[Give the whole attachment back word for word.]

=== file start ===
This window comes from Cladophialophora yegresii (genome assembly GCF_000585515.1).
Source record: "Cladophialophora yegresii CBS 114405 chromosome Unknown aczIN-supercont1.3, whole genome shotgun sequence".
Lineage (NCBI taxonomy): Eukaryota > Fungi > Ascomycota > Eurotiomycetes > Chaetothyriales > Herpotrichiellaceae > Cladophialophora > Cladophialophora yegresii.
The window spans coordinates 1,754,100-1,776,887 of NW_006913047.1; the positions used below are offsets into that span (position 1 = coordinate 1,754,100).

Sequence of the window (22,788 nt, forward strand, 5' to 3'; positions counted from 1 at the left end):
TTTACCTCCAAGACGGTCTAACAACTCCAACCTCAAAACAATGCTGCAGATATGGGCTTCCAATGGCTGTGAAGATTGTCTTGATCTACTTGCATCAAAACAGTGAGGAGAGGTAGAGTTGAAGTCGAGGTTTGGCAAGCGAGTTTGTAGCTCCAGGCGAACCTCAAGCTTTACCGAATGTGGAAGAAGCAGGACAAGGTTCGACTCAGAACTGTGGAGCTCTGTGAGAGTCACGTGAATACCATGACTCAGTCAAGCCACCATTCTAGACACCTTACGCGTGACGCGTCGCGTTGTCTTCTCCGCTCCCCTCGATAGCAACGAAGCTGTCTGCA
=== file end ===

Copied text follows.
This window comes from Cladophialophora yegresii (genome assembly GCF_000585515.1).
Source record: "Cladophialophora yegresii CBS 114405 chromosome Unknown aczIN-supercont1.3, whole genome shotgun sequence".
Lineage (NCBI taxonomy): Eukaryota > Fungi > Ascomycota > Eurotiomycetes > Chaetothyriales > Herpotrichiellaceae > Cladophialophora > Cladophialophora yegresii.
The window spans coordinates 1,754,100-1,776,887 of NW_006913047.1; the positions used below are offsets into that span (position 1 = coordinate 1,754,100).

Sequence of the window (22,788 nt, forward strand, 5' to 3'; positions counted from 1 at the left end):
TTTACCTCCAAGACGGTCTAACAACTCCAACCTCAAAACAATGCTGCAGATATGGGCTTCCAATGGCTGTGAAGATTGTCTTGATCTACTTGCATCAAAACAGTGAGGAGAGGTAGAGTTGAAGTCGAGGTTTGGCAAGCGAGTTTGTAGCTCCAGGCGAACCTCAAGCTTTACCGAATGTGGAAGAAGCAGGACAAGGTTCGACTCAGAACTGTGGAGCTCTGTGAGAGTCACGTGAATACCATGACTCAGTCAAGCCACCATTCTAGACACCTTACGCGTGACGCGTCGCGTTGTCTTCTCCGCTCCCCTCGATAGCAACGAAGCTGTCTGCA